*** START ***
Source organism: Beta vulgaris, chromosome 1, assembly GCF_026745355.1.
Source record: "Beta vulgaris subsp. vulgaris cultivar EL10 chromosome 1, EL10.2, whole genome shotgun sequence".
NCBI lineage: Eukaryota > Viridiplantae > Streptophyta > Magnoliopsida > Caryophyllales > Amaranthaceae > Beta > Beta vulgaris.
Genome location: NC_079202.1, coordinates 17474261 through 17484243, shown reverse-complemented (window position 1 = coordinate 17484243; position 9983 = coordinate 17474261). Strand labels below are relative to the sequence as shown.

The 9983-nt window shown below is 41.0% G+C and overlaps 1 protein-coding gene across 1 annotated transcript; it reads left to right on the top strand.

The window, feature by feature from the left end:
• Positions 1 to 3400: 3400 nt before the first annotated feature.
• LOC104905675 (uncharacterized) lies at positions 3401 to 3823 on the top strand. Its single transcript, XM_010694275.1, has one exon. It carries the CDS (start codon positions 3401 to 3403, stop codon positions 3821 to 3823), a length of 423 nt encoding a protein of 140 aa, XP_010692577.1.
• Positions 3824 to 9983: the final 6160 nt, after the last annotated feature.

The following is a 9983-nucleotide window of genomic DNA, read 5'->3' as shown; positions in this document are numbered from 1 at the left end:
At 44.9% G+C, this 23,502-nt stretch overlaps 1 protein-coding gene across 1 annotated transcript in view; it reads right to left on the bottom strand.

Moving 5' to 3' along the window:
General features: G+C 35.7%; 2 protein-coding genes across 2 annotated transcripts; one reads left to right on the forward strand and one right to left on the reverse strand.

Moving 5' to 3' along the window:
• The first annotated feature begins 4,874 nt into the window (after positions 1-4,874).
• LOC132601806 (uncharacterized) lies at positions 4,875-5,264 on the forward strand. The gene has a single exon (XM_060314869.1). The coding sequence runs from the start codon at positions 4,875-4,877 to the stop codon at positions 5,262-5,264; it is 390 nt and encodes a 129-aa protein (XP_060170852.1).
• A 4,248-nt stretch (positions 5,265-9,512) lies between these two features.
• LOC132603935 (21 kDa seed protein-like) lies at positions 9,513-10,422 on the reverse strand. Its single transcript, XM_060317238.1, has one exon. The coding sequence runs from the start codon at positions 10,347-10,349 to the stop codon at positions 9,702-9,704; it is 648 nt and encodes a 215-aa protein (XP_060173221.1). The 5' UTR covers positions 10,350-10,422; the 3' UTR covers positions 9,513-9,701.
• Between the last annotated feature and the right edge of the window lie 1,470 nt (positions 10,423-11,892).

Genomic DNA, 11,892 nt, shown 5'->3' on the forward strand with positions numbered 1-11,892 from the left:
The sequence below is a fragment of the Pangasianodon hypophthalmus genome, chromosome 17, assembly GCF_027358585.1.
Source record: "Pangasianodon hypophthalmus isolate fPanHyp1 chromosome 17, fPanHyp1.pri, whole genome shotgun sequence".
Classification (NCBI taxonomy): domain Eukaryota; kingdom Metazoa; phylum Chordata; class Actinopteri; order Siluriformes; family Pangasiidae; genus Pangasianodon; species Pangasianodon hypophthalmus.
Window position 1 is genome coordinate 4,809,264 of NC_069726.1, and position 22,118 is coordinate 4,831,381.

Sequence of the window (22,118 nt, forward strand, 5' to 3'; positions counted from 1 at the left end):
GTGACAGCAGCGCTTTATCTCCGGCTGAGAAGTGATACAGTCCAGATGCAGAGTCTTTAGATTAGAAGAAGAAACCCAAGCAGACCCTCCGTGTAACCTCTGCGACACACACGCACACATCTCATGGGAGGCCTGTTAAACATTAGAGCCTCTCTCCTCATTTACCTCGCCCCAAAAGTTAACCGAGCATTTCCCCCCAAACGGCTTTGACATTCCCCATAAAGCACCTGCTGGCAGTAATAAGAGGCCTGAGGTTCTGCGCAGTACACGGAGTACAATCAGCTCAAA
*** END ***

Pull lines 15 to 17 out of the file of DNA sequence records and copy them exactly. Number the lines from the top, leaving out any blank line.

• The first annotated feature begins 4,874 nt into the window (after positions 1-4,874).
• LOC132601806 (uncharacterized) lies at positions 4,875-5,264 on the forward strand. The gene has a single exon (XM_060314869.1). The coding sequence runs from the start codon at positions 4,875-4,877 to the stop codon at positions 5,262-5,264; it is 390 nt and encodes a 129-aa protein (XP_060170852.1).
• A 4,248-nt stretch (positions 5,265-9,512) lies between these two features.